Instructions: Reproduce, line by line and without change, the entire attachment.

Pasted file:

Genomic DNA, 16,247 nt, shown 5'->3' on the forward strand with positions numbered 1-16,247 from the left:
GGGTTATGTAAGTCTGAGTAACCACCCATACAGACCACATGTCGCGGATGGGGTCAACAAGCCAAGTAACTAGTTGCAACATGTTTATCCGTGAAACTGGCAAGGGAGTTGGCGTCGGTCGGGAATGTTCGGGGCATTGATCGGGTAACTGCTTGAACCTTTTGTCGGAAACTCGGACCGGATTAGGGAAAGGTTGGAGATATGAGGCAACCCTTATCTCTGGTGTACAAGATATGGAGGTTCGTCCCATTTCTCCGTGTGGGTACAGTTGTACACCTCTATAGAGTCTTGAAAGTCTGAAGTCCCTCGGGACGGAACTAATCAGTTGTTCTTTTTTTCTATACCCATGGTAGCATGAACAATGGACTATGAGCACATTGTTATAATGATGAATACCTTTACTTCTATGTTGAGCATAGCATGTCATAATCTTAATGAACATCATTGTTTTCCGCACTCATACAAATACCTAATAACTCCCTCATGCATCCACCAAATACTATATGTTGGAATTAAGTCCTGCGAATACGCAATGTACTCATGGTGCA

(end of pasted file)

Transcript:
Genomic DNA, 16,247 nt, shown 5'->3' on the forward strand with positions numbered 1-16,247 from the left:
GGGTTATGTAAGTCTGAGTAACCACCCATACAGACCACATGTCGCGGATGGGGTCAACAAGCCAAGTAACTAGTTGCAACATGTTTATCCGTGAAACTGGCAAGGGAGTTGGCGTCGGTCGGGAATGTTCGGGGCATTGATCGGGTAACTGCTTGAACCTTTTGTCGGAAACTCGGACCGGATTAGGGAAAGGTTGGAGATATGAGGCAACCCTTATCTCTGGTGTACAAGATATGGAGGTTCGTCCCATTTCTCCGTGTGGGTACAGTTGTACACCTCTATAGAGTCTTGAAAGTCTGAAGTCCCTCGGGACGGAACTAATCAGTTGTTCTTTTTTTCTATACCCATGGTAGCATGAACAATGGACTATGAGCACATTGTTATAATGATGAATACCTTTACTTCTATGTTGAGCATAGCATGTCATAATCTTAATGAACATCATTGTTTTCCGCACTCATACAAATACCTAATAACTCCCTCATGCATCCACCAAATACTATATGTTGGAATTAAGTCCTGCGAATACGCAATGTACTCATGGTGCA